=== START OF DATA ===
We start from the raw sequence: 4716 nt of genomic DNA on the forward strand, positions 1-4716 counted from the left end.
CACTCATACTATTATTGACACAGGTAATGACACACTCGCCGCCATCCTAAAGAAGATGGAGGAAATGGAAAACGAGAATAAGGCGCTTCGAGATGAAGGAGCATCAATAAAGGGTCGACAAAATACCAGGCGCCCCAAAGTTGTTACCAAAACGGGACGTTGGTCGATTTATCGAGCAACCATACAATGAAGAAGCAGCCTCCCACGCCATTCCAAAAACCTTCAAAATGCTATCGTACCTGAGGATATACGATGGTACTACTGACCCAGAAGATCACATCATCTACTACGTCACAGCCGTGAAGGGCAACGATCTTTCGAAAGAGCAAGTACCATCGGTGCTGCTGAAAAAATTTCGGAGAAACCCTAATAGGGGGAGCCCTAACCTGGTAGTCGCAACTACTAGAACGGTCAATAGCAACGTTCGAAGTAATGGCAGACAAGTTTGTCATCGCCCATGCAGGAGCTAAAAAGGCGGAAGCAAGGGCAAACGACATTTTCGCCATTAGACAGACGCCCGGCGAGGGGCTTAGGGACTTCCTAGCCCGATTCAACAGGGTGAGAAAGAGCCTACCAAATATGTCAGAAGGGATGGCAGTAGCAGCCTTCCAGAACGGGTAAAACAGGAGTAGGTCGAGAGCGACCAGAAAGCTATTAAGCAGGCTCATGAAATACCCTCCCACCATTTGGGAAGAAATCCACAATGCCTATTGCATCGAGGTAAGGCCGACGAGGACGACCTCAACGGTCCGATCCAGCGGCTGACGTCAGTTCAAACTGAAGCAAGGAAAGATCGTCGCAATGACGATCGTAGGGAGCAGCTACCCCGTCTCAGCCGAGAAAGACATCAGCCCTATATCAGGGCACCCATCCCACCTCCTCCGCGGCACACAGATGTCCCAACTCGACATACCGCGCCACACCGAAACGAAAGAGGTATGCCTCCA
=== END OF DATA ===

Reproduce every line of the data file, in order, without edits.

We start from the raw sequence: 4716 nt of genomic DNA on the forward strand, positions 1-4716 counted from the left end.
CACTCATACTATTATTGACACAGGTAATGACACACTCGCCGCCATCCTAAAGAAGATGGAGGAAATGGAAAACGAGAATAAGGCGCTTCGAGATGAAGGAGCATCAATAAAGGGTCGACAAAATACCAGGCGCCCCAAAGTTGTTACCAAAACGGGACGTTGGTCGATTTATCGAGCAACCATACAATGAAGAAGCAGCCTCCCACGCCATTCCAAAAACCTTCAAAATGCTATCGTACCTGAGGATATACGATGGTACTACTGACCCAGAAGATCACATCATCTACTACGTCACAGCCGTGAAGGGCAACGATCTTTCGAAAGAGCAAGTACCATCGGTGCTGCTGAAAAAATTTCGGAGAAACCCTAATAGGGGGAGCCCTAACCTGGTAGTCGCAACTACTAGAACGGTCAATAGCAACGTTCGAAGTAATGGCAGACAAGTTTGTCATCGCCCATGCAGGAGCTAAAAAGGCGGAAGCAAGGGCAAACGACATTTTCGCCATTAGACAGACGCCCGGCGAGGGGCTTAGGGACTTCCTAGCCCGATTCAACAGGGTGAGAAAGAGCCTACCAAATATGTCAGAAGGGATGGCAGTAGCAGCCTTCCAGAACGGGTAAAACAGGAGTAGGTCGAGAGCGACCAGAAAGCTATTAAGCAGGCTCATGAAATACCCTCCCACCATTTGGGAAGAAATCCACAATGCCTATTGCATCGAGGTAAGGCCGACGAGGACGACCTCAACGGTCCGATCCAGCGGCTGACGTCAGTTCAAACTGAAGCAAGGAAAGATCGTCGCAATGACGATCGTAGGGAGCAGCTACCCCGTCTCAGCCGAGAAAGACATCAGCCCTATATCAGGGCACCCATCCCACCTCCTCCGCGGCACACAGATGTCCCAACTCGACATACCGCGCCACACCGAAACGAAAGAGGTATGCCTCCA